Reply
    • Metal Dude
      Metal Dude

      Yes there is a reason why Aimee Mann won’t get the same or similar deal that Metallica has with spotify.
      Simply compare the number of platinum albuims Metallica has sold with the number of platinum albums Aimee Mann has sold (you can even toss in Til Tuesday).
      That is all you need to determine the chances of Aimee getting the same or similar deal.

      Reply
  3. Dan
    Dan

    You’re right: Artists Don’t make Money on Spotify.
    But what they do make, is new fans. New fans go to shows. People who go to shows buy merchandise. People who buy merchandise advertise your band.
    FOR THE 100th TIME: stop thinking about spotify as a solution to declining CD sales. We are beyond the point of getting CD sales numbers.
    People expect your music to be on Spotify. If it’s not they won’t keep looking for your music in other ways. They will just forget about you.

    Reply
    • steveh
      steveh

      “But what they do make, is new fans.”
      There is no hard evidence that Spotify makes new fans.
      “New fans go to shows. People who go to shows buy merchandise.”
      Oh for fuck’s sake!! Yet another stuck record “it’s OK you can sell T shirts” post.
      This is so tired!

      Reply
      • Simon Phoenix
        Simon Phoenix

        It’s a piggy back affect…if you like to search for new music and spend hours and days listening to find it, then Spotify is great. Their related artists feature same as iTunes etc is how “new fans” are created…by finding new similar artists and so on and so on.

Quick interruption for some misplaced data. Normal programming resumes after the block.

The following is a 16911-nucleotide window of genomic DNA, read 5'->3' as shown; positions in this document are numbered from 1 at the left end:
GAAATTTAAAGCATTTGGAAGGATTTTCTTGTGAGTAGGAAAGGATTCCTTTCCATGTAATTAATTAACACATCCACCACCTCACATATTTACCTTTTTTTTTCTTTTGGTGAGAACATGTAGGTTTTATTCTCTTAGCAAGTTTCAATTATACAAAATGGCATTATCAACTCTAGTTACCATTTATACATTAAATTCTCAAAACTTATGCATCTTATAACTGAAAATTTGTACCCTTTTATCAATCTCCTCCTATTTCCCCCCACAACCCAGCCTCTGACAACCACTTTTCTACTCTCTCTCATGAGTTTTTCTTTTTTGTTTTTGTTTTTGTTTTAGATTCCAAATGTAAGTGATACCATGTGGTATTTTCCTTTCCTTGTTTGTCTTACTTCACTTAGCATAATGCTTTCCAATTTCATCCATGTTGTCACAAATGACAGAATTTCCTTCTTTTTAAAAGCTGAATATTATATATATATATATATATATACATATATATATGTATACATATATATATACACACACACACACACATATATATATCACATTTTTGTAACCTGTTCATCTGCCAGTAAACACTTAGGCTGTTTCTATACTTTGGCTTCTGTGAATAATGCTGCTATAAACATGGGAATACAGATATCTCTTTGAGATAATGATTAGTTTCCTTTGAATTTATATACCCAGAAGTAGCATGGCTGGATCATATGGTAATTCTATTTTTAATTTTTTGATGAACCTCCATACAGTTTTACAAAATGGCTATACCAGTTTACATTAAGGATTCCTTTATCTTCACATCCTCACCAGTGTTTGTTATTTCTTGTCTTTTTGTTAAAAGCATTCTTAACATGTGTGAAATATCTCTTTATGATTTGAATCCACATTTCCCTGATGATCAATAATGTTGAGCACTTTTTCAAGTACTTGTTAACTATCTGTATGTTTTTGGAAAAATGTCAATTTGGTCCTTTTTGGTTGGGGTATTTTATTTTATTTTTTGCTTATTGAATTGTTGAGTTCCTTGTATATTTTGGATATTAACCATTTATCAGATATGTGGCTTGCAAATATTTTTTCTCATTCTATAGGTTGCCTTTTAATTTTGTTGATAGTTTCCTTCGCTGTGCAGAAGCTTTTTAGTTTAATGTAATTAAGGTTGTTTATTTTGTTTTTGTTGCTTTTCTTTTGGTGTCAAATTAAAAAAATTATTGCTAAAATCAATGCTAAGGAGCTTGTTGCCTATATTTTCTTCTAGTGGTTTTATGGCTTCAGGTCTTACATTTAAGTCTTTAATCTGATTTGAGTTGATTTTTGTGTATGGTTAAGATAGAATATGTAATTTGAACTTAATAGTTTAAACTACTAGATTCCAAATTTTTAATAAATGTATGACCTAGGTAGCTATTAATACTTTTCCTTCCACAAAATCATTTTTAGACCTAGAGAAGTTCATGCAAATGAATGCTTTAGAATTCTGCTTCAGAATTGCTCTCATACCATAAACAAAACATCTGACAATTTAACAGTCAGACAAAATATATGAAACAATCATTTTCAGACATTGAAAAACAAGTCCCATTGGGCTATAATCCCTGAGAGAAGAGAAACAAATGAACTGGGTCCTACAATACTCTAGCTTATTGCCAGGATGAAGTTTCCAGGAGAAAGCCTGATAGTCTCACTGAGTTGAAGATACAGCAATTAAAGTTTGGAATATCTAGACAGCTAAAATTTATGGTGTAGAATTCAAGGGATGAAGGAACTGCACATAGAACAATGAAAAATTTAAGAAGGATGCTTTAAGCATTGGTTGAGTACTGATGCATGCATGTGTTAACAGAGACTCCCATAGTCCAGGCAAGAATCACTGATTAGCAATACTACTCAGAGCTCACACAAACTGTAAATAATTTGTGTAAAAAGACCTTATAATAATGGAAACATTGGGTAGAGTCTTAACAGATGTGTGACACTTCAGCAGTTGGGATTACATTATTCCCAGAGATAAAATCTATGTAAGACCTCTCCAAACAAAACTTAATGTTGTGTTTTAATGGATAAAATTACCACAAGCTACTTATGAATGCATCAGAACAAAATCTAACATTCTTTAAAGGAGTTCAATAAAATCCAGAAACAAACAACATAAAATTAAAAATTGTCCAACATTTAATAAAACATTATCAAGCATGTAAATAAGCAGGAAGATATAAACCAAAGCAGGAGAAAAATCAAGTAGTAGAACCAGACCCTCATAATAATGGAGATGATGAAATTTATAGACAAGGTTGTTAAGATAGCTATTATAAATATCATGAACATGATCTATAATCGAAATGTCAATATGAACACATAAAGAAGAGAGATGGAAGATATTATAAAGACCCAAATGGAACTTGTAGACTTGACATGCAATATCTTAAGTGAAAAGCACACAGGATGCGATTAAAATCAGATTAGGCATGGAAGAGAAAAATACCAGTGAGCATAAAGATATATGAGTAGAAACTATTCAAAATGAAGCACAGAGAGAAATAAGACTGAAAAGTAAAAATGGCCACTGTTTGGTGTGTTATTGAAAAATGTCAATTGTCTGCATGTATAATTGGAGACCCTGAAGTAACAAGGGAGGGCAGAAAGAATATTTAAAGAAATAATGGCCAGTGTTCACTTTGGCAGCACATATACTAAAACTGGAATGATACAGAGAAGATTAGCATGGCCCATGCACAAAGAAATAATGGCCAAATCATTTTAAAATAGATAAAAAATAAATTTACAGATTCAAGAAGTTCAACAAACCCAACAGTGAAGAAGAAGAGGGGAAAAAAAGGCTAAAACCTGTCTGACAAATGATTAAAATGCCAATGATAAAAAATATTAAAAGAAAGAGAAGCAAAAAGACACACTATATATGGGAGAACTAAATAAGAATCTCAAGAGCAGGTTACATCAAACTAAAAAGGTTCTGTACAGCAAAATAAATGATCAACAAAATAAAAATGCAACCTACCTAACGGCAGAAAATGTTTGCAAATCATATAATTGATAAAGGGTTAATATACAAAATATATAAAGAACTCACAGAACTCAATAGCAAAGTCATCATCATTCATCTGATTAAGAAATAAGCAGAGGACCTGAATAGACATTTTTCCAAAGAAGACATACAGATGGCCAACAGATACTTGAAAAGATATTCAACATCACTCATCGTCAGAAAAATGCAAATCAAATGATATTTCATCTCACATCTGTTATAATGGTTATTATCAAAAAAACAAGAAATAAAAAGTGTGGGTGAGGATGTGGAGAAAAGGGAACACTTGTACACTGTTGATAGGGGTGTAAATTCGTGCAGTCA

Regardless why is this even an issue, when her music is on Spotify?
        I guess Aimee Mann is just taking her cue from where her Portlandia cameo finished off (btw great episode)

        Reply
      • Tbird
        Tbird

        I concur …

        And that could be the issue here. Metalicca sells a TON of t-shirts and can always get people to live shows. Artists like Aimee Mann (and nearly everyone else as their fans reach 35 and older) just cannot sell t-shirts and make up the money in live performances. I don’t have a solution (I’d be a millionaire if I did) but the “sell t-shirts” argument is tired and just isn’t going to be true for many artists going forward.

        Besides … saying music is worth nothing unless bundled with something else? That says music is worth nothing.

        Reply
    • conordee
      conordee

      It’s “declining sales”, (not CD sales, but paid DLs, etc.), that are part of the problem. And a growing number of consumers who think that file sharing (a/k/a THEFT) is totally cool.

      Reply
    • hippydog
      hippydog

      Quote Dan “People expect your music to be on Spotify. If it’s not they won’t keep looking for your music in other ways.”
      The “people” your referering too, the ones who are her fans or would be attracted TO her type of music..
      Probably would not care much if spotify was on this earth or not..
      they are called “fans” for a reason..
      The digital age has proven that the “medium” does NOT control the access.. does one artist matter? of course not.. but for every one outspoken about it, there are 100’s more thinking it..